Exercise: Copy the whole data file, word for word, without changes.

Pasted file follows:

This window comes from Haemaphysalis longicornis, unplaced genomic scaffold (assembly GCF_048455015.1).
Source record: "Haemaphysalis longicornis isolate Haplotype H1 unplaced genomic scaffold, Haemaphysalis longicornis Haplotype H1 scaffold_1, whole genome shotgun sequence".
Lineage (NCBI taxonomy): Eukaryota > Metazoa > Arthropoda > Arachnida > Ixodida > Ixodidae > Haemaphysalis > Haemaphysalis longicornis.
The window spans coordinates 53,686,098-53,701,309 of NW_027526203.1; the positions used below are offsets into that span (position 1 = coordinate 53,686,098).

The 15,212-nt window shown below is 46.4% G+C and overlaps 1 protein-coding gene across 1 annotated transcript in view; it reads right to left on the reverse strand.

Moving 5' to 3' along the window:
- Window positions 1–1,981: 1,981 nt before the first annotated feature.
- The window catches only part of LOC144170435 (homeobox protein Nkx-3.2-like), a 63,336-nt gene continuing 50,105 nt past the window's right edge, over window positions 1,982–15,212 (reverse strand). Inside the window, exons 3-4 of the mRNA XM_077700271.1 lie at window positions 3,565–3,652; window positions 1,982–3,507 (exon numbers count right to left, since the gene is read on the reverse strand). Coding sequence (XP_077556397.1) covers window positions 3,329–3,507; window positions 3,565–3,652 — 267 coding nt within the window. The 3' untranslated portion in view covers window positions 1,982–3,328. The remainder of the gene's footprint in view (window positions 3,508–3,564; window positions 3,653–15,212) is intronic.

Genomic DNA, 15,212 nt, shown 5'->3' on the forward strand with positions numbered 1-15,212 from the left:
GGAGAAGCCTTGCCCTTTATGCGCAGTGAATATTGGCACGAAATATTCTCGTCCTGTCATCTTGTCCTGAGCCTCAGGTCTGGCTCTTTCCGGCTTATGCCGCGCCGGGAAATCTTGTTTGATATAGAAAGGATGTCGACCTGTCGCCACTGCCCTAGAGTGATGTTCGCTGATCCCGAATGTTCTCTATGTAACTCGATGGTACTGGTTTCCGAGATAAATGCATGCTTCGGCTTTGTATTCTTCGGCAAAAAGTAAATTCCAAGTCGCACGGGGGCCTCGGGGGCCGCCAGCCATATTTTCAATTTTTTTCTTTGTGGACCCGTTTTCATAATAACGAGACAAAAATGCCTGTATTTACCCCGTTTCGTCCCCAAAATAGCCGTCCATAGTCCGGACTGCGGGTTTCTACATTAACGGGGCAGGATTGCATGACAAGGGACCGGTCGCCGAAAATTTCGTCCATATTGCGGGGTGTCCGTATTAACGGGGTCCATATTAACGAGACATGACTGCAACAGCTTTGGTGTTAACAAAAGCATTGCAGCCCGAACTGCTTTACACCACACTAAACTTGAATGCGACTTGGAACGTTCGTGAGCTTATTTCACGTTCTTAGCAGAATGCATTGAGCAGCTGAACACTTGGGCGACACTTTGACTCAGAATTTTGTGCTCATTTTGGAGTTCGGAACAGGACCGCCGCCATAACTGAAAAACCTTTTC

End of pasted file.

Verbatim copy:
This window comes from Haemaphysalis longicornis, unplaced genomic scaffold (assembly GCF_048455015.1).
Source record: "Haemaphysalis longicornis isolate Haplotype H1 unplaced genomic scaffold, Haemaphysalis longicornis Haplotype H1 scaffold_1, whole genome shotgun sequence".
Lineage (NCBI taxonomy): Eukaryota > Metazoa > Arthropoda > Arachnida > Ixodida > Ixodidae > Haemaphysalis > Haemaphysalis longicornis.
The window spans coordinates 53,686,098-53,701,309 of NW_027526203.1; the positions used below are offsets into that span (position 1 = coordinate 53,686,098).

The 15,212-nt window shown below is 46.4% G+C and overlaps 1 protein-coding gene across 1 annotated transcript in view; it reads right to left on the reverse strand.

Moving 5' to 3' along the window:
- Window positions 1–1,981: 1,981 nt before the first annotated feature.
- The window catches only part of LOC144170435 (homeobox protein Nkx-3.2-like), a 63,336-nt gene continuing 50,105 nt past the window's right edge, over window positions 1,982–15,212 (reverse strand). Inside the window, exons 3-4 of the mRNA XM_077700271.1 lie at window positions 3,565–3,652; window positions 1,982–3,507 (exon numbers count right to left, since the gene is read on the reverse strand). Coding sequence (XP_077556397.1) covers window positions 3,329–3,507; window positions 3,565–3,652 — 267 coding nt within the window. The 3' untranslated portion in view covers window positions 1,982–3,328. The remainder of the gene's footprint in view (window positions 3,508–3,564; window positions 3,653–15,212) is intronic.

Genomic DNA, 15,212 nt, shown 5'->3' on the forward strand with positions numbered 1-15,212 from the left:
GGAGAAGCCTTGCCCTTTATGCGCAGTGAATATTGGCACGAAATATTCTCGTCCTGTCATCTTGTCCTGAGCCTCAGGTCTGGCTCTTTCCGGCTTATGCCGCGCCGGGAAATCTTGTTTGATATAGAAAGGATGTCGACCTGTCGCCACTGCCCTAGAGTGATGTTCGCTGATCCCGAATGTTCTCTATGTAACTCGATGGTACTGGTTTCCGAGATAAATGCATGCTTCGGCTTTGTATTCTTCGGCAAAAAGTAAATTCCAAGTCGCACGGGGGCCTCGGGGGCCGCCAGCCATATTTTCAATTTTTTTCTTTGTGGACCCGTTTTCATAATAACGAGACAAAAATGCCTGTATTTACCCCGTTTCGTCCCCAAAATAGCCGTCCATAGTCCGGACTGCGGGTTTCTACATTAACGGGGCAGGATTGCATGACAAGGGACCGGTCGCCGAAAATTTCGTCCATATTGCGGGGTGTCCGTATTAACGGGGTCCATATTAACGAGACATGACTGCAACAGCTTTGGTGTTAACAAAAGCATTGCAGCCCGAACTGCTTTACACCACACTAAACTTGAATGCGACTTGGAACGTTCGTGAGCTTATTTCACGTTCTTAGCAGAATGCATTGAGCAGCTGAACACTTGGGCGACACTTTGACTCAGAATTTTGTGCTCATTTTGGAGTTCGGAACAGGACCGCCGCCATAACTGAAAAACCTTTTC